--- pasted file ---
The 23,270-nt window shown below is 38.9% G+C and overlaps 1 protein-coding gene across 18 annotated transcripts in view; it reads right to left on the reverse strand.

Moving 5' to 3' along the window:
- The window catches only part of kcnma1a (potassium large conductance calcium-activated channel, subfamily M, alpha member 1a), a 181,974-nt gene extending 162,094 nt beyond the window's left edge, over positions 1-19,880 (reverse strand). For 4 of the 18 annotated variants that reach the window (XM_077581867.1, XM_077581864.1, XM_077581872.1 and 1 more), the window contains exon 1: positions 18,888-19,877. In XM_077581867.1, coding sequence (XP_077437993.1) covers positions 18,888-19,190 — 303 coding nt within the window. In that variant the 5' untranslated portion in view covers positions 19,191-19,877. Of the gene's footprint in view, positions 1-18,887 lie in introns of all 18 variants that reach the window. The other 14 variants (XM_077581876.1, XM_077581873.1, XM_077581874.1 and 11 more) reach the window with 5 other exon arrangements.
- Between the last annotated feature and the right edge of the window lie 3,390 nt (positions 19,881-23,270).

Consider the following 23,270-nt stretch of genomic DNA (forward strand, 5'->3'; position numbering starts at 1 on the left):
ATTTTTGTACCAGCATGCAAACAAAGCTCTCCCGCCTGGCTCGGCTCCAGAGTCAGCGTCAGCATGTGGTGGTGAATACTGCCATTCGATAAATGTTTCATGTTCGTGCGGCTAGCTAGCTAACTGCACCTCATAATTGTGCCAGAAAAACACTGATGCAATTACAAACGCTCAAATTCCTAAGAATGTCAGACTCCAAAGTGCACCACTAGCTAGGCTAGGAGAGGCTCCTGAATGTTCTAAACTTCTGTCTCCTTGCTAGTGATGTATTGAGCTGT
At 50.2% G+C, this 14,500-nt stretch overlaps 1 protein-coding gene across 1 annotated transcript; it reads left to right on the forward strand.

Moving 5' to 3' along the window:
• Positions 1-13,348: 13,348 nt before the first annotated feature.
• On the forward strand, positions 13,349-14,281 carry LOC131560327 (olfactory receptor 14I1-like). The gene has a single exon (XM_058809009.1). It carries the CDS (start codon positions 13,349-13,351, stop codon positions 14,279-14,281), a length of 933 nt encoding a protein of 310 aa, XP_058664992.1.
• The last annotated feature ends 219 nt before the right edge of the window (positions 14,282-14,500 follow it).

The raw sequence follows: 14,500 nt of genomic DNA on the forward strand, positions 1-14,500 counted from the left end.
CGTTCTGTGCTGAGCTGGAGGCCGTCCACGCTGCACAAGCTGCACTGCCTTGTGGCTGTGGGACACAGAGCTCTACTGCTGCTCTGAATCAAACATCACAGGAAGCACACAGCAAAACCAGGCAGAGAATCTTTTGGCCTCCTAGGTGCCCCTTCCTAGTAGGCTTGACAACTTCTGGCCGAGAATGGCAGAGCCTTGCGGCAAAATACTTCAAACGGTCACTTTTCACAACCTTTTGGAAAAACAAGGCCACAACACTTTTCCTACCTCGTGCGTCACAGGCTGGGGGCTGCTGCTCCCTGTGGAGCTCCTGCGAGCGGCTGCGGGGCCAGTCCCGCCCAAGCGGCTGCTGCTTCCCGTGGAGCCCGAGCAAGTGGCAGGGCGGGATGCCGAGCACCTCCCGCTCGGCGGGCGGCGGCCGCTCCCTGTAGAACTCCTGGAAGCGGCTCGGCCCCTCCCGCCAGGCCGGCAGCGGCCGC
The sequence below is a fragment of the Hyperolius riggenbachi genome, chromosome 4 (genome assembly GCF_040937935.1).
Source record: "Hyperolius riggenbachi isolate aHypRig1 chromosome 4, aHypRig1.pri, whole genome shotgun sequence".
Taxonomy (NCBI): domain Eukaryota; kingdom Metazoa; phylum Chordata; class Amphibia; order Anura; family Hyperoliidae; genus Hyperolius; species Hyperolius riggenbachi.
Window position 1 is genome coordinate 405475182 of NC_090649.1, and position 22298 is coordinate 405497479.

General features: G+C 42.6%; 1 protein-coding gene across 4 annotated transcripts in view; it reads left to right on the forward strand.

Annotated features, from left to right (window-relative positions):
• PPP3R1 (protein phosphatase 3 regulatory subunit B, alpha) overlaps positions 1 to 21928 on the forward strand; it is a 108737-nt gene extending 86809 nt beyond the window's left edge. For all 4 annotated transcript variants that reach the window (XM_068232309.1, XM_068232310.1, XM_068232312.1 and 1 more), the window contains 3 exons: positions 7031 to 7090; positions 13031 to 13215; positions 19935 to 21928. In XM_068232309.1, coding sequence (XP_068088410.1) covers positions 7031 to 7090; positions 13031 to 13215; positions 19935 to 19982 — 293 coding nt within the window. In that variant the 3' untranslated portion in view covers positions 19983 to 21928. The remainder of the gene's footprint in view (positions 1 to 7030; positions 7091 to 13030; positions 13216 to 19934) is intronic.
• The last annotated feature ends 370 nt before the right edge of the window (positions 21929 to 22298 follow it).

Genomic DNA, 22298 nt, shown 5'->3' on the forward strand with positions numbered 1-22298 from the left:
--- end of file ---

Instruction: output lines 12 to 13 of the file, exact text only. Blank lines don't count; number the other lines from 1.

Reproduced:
The raw sequence follows: 14,500 nt of genomic DNA on the forward strand, positions 1-14,500 counted from the left end.
CGTTCTGTGCTGAGCTGGAGGCCGTCCACGCTGCACAAGCTGCACTGCCTTGTGGCTGTGGGACACAGAGCTCTACTGCTGCTCTGAATCAAACATCACAGGAAGCACACAGCAAAACCAGGCAGAGAATCTTTTGGCCTCCTAGGTGCCCCTTCCTAGTAGGCTTGACAACTTCTGGCCGAGAATGGCAGAGCCTTGCGGCAAAATACTTCAAACGGTCACTTTTCACAACCTTTTGGAAAAACAAGGCCACAACACTTTTCCTACCTCGTGCGTCACAGGCTGGGGGCTGCTGCTCCCTGTGGAGCTCCTGCGAGCGGCTGCGGGGCCAGTCCCGCCCAAGCGGCTGCTGCTTCCCGTGGAGCCCGAGCAAGTGGCAGGGCGGGATGCCGAGCACCTCCCGCTCGGCGGGCGGCGGCCGCTCCCTGTAGAACTCCTGGAAGCGGCTCGGCCCCTCCCGCCAGGCCGGCAGCGGCCGC